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Climate Change and Food Security

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Climate Change and Food Security

The global food system is an incredibly complex system that is shaped by many interrelated factors that are all affected by climate change.  Climate change leads to new challenges specifically for the crops upon which the global population has become dependent. According to the USDA, three of the most prominent challenges crops are facing due to climate change are heat stress, pests and diseases

Crops have responded to these challenges in increasingly disastrous ways that often diminish the nutrition they carry, while increasing the toxins they accumulate. This has resulted in food becoming less nutritious.


Let’s start by taking a look at how drought impacts the quantity and quality of our food.  In addition to creating a low water supply, drought conditions can cause dangerous nitrate levels to accumulate in crops -  This is due to the fact that stress prevents nitrates from converting into amino acids and proteins necessary for the plant to grow and reproduce. (source: Pulse Headlines)

An example of such devastating drought conditions is happening in Belgium, where they have recently experienced the driest day since the 1800s, resulting in disruptions within the food supply chain.  Additionally, in 2019 Chile experienced its driest year in six decades, resulting in an agricultural emergency being declared in 100 regions.

Food Quality

Along with global warming impacting the ability to actually grow crops, it is directly affecting the quality of food that we can produce. According to a report published by the National Center for Biotechnology Information (NCBI), rising concentrations of CO2 are threatening global nutrition by reducing levels of essential nutrients (including zinc, iron, copper, magnesium and calcium) in food crops including rice, wheat and soybeans.

Just as with plants, quality is an issue with fish as well due to rising temperatures.  Based on research conducted by the University of Sydney, the nutritional quality of seafood decreases as water temperature increases. It has been made evident that fish and squid have a significantly lower ratio of healthy oils to protein during warm water events (sea surface temperature higher than the 10-year mean).  Such nutritional changes may sound small, but these alterations in our food sources have a ripple effect throughout the marine environment, marine predators, and fisheries capturing food for human consumption.

Crop Sensitivity

The IPCC has warned that we may reach a maximum level beyond which the current agricultural practices will no longer be able to support large human populations: “There may be a threshold of global warming beyond which current agricultural practices can no longer support large human civilizations.” (source: IPCC 5th Assessment Report 2014)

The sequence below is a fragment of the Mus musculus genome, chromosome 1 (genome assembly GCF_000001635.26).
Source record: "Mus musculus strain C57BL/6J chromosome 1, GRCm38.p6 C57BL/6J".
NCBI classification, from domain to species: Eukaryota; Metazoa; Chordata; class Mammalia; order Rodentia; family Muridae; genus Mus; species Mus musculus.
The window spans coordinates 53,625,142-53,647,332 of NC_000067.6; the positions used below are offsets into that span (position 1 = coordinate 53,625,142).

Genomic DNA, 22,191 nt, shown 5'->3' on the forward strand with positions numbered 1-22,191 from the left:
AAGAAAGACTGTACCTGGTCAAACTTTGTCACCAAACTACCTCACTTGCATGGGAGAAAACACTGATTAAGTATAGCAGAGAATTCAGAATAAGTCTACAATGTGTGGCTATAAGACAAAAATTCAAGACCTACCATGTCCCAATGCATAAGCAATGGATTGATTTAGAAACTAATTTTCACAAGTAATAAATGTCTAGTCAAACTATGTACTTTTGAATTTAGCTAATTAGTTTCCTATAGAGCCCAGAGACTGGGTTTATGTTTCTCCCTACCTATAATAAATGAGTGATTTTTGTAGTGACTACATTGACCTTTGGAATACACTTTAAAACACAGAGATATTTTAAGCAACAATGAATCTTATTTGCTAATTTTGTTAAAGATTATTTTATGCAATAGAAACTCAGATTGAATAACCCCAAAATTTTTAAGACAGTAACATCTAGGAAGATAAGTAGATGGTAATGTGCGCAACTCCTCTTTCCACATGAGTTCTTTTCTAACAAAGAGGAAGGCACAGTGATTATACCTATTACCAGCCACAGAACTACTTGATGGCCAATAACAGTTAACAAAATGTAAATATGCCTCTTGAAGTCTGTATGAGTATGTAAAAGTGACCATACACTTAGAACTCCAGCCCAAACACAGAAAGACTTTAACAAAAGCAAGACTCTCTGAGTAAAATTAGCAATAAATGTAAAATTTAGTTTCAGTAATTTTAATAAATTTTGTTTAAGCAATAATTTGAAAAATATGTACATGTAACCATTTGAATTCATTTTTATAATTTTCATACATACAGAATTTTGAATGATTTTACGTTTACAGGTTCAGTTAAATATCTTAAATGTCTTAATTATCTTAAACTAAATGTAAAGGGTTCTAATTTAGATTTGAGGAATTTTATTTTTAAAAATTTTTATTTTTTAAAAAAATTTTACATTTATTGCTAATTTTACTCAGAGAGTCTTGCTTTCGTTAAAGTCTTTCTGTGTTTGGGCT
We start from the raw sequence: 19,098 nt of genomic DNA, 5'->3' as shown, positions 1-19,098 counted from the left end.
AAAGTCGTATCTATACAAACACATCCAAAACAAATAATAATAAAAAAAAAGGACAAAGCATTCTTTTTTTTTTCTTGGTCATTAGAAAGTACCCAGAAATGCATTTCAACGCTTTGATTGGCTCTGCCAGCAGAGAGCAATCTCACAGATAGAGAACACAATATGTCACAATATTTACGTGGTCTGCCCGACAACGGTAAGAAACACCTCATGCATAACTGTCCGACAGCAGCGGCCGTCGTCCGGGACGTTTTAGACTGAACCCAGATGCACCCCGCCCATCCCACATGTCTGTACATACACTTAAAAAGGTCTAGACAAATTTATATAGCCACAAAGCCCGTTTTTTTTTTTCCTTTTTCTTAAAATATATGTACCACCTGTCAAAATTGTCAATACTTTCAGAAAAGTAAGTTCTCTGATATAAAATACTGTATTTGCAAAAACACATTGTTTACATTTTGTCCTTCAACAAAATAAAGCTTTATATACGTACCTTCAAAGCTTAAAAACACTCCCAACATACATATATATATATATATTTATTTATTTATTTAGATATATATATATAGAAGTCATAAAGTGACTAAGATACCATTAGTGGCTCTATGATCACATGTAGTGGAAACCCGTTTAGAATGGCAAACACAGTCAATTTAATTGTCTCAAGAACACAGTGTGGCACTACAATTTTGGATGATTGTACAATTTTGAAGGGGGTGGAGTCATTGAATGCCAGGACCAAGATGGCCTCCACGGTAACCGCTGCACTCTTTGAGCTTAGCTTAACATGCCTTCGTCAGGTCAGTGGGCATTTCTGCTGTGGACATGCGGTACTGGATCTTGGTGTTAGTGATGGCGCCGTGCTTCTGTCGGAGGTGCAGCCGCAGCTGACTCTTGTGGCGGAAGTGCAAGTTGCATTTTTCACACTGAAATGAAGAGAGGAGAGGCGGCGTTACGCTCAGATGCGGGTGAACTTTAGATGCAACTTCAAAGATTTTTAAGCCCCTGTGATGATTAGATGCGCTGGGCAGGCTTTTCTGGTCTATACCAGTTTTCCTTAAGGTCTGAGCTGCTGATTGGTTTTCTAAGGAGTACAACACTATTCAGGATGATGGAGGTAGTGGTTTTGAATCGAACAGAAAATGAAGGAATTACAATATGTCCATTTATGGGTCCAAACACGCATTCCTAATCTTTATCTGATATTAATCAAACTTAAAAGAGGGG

It is evident that there is simply not enough information that has been developed and made public regarding the sensitivity of crops (and eventually our supply chain) in relation to increasing global temperatures. The scientific community has been surprised by how sensitive so many essential crops are to the increasing temperatures of our planet. As stated by David Lobell of Stanford University in a New York Times article dating back to 2011: “I think there’s been an under-recognition of just how sensitive crops are to heat, and how fast heat exposure is increasing.”

Human Impact

A report conducted by the UK’s Institute of Mechanical Engineers (IMechE) has discovered that about 1.2-2 billion tons of the food produced in developed countries is either wasted by poor storage, bad distribution and/or too rigorous of quality standards.

The current wasteful behavior accounts for 30-50% of the world’s produced food. Spoiling 2 billion tons of food also means that 35% of the world’s freshwater supply is being wasted. Additionally, modern day agriculture practices use 2.7 trillion cubic meters of water every year, which amounts to about 70% of the world’s freshwater use.


Aquaponics and organic gardening address many of these dire issues, providing a solution for how we can secure food and have less waste in the future:

- Aquaponics reduces fuel used for conventional farming.

- Aquaponic and organic farming eliminate the use of pesticides.

- Aquaponics eliminates many soil-borne diseases.

- Aquaponics energy usage is 70% to 92% less than conventional farming

- Aquaponics uses up to 90% less water than conventional farming.

Currently, there is a farmer-led movement to shift to regenerative and organic agriculture. At the same time, we are also witnessing a growing demand from consumers for healthier and “cleaner” food.  From farmers and industrialists to average consumers and home growers, we are now seeing a rising determination to implement solutions like organic and sustainable farming.  This not only brings new hope to the human population for food security, but it provides an optimistic outlook and promising possibilities for the future and health of our entire planet.